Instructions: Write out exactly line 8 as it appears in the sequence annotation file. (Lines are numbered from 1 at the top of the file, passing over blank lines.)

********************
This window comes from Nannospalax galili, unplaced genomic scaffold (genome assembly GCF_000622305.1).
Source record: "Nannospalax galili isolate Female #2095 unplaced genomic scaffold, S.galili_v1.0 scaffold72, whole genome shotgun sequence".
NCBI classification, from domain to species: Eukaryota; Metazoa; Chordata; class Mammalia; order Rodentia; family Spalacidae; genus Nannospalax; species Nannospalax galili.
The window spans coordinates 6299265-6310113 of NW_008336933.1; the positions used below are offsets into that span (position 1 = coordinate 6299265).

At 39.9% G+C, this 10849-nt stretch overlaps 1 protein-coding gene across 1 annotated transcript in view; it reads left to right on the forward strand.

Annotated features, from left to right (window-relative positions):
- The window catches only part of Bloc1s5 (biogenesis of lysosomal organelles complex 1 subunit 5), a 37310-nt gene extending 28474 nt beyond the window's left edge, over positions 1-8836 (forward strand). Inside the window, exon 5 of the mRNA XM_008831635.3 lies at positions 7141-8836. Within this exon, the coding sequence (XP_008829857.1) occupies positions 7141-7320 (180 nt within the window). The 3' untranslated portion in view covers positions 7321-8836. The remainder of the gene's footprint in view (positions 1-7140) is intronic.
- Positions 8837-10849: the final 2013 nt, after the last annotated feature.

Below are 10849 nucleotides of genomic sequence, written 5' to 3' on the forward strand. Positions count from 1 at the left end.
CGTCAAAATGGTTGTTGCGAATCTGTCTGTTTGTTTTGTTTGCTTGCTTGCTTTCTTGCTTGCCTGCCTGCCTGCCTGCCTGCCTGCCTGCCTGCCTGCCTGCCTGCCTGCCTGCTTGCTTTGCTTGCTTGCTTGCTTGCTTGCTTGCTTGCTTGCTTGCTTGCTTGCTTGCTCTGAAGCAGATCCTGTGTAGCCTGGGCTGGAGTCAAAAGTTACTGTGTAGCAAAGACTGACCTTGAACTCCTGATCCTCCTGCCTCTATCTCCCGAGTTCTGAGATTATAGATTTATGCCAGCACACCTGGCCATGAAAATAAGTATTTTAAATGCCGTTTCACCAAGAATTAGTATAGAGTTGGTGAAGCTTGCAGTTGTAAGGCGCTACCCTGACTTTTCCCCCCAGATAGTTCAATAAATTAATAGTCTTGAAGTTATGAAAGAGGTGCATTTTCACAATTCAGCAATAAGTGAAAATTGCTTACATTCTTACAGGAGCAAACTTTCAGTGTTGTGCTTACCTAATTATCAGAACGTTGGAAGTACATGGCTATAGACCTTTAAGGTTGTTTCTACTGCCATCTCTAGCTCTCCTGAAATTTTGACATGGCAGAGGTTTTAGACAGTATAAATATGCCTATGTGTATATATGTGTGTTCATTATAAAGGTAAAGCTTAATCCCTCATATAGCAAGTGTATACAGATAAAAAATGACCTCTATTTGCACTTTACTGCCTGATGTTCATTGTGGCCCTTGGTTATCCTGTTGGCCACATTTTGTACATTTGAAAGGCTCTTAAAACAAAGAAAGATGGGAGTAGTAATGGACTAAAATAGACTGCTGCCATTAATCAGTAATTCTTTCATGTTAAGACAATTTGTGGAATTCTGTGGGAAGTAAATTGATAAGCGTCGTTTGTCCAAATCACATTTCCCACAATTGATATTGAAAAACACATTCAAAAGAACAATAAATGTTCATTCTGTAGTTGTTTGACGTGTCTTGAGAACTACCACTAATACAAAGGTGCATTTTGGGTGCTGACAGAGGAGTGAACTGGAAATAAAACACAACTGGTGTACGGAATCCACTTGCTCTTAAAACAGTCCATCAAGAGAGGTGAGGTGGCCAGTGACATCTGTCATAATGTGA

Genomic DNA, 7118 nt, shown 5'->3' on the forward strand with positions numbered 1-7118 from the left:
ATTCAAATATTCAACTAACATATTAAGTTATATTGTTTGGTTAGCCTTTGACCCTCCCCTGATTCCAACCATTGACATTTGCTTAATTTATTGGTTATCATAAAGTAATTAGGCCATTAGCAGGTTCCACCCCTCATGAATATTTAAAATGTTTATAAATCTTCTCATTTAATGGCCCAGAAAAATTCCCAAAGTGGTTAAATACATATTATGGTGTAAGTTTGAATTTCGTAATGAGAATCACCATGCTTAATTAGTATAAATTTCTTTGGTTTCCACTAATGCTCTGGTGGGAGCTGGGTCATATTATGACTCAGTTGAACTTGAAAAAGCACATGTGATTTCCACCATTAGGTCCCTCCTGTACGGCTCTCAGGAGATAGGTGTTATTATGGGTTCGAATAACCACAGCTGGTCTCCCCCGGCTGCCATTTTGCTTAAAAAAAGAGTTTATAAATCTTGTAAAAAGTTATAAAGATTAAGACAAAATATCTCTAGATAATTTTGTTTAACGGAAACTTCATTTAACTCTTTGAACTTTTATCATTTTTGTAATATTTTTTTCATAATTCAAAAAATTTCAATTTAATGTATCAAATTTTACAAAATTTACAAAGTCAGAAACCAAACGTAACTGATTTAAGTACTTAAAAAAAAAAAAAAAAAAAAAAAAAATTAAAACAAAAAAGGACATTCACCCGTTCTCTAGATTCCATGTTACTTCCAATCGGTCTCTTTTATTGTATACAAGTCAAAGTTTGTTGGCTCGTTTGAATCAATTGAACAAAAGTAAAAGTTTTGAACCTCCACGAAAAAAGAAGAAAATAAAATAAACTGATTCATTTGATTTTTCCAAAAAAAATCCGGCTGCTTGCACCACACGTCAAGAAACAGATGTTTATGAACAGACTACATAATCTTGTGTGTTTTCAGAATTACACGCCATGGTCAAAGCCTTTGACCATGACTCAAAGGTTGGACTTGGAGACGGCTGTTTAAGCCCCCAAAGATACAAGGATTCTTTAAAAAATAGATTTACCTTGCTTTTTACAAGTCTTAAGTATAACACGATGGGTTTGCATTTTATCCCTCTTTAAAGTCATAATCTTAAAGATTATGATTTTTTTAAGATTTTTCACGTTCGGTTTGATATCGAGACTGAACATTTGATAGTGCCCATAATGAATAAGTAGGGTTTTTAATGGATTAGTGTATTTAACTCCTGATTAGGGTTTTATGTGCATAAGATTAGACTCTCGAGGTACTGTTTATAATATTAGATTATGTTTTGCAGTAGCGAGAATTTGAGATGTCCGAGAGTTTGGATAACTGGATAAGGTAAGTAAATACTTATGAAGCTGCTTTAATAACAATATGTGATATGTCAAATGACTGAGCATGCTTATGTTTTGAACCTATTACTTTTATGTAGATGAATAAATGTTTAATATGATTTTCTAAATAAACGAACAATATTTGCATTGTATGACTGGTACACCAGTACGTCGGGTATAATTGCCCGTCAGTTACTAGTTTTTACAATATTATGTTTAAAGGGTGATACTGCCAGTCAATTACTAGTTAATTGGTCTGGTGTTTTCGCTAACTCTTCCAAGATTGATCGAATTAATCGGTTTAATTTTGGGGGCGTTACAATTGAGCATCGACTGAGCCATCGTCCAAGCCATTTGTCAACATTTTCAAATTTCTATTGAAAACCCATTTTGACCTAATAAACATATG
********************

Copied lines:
- Positions 8837-10849: the final 2013 nt, after the last annotated feature.